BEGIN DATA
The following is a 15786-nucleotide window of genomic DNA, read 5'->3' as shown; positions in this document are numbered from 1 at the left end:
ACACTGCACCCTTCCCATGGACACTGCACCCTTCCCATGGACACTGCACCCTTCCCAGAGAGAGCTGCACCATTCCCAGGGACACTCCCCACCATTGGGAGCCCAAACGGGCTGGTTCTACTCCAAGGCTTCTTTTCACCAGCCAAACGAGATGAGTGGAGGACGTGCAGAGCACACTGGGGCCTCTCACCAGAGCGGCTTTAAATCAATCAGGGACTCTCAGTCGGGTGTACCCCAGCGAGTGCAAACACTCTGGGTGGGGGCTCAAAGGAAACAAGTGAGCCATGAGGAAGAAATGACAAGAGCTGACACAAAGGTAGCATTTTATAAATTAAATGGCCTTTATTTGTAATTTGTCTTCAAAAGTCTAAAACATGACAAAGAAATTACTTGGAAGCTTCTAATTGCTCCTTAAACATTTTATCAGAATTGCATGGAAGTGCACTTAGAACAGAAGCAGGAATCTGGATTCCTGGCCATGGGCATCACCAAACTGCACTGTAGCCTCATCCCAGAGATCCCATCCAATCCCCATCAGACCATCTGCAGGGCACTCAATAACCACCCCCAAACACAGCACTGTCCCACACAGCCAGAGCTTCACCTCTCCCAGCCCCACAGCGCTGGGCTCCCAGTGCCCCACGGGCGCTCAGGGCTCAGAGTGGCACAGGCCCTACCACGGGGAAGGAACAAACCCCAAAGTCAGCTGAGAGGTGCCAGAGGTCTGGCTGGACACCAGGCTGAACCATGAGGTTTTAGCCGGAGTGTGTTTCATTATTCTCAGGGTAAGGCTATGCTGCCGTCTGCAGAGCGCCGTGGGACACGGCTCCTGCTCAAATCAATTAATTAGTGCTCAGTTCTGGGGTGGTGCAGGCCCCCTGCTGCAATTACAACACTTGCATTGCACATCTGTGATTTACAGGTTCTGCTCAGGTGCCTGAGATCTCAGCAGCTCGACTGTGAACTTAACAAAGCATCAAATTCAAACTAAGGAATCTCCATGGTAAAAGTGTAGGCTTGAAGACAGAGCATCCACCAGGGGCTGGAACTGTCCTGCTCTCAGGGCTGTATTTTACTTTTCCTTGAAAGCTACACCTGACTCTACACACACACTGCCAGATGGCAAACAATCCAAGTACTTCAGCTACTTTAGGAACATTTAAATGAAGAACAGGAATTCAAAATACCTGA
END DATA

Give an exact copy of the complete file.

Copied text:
The following is a 15786-nucleotide window of genomic DNA, read 5'->3' as shown; positions in this document are numbered from 1 at the left end:
ACACTGCACCCTTCCCATGGACACTGCACCCTTCCCATGGACACTGCACCCTTCCCAGAGAGAGCTGCACCATTCCCAGGGACACTCCCCACCATTGGGAGCCCAAACGGGCTGGTTCTACTCCAAGGCTTCTTTTCACCAGCCAAACGAGATGAGTGGAGGACGTGCAGAGCACACTGGGGCCTCTCACCAGAGCGGCTTTAAATCAATCAGGGACTCTCAGTCGGGTGTACCCCAGCGAGTGCAAACACTCTGGGTGGGGGCTCAAAGGAAACAAGTGAGCCATGAGGAAGAAATGACAAGAGCTGACACAAAGGTAGCATTTTATAAATTAAATGGCCTTTATTTGTAATTTGTCTTCAAAAGTCTAAAACATGACAAAGAAATTACTTGGAAGCTTCTAATTGCTCCTTAAACATTTTATCAGAATTGCATGGAAGTGCACTTAGAACAGAAGCAGGAATCTGGATTCCTGGCCATGGGCATCACCAAACTGCACTGTAGCCTCATCCCAGAGATCCCATCCAATCCCCATCAGACCATCTGCAGGGCACTCAATAACCACCCCCAAACACAGCACTGTCCCACACAGCCAGAGCTTCACCTCTCCCAGCCCCACAGCGCTGGGCTCCCAGTGCCCCACGGGCGCTCAGGGCTCAGAGTGGCACAGGCCCTACCACGGGGAAGGAACAAACCCCAAAGTCAGCTGAGAGGTGCCAGAGGTCTGGCTGGACACCAGGCTGAACCATGAGGTTTTAGCCGGAGTGTGTTTCATTATTCTCAGGGTAAGGCTATGCTGCCGTCTGCAGAGCGCCGTGGGACACGGCTCCTGCTCAAATCAATTAATTAGTGCTCAGTTCTGGGGTGGTGCAGGCCCCCTGCTGCAATTACAACACTTGCATTGCACATCTGTGATTTACAGGTTCTGCTCAGGTGCCTGAGATCTCAGCAGCTCGACTGTGAACTTAACAAAGCATCAAATTCAAACTAAGGAATCTCCATGGTAAAAGTGTAGGCTTGAAGACAGAGCATCCACCAGGGGCTGGAACTGTCCTGCTCTCAGGGCTGTATTTTACTTTTCCTTGAAAGCTACACCTGACTCTACACACACACTGCCAGATGGCAAACAATCCAAGTACTTCAGCTACTTTAGGAACATTTAAATGAAGAACAGGAATTCAAAATACCTGA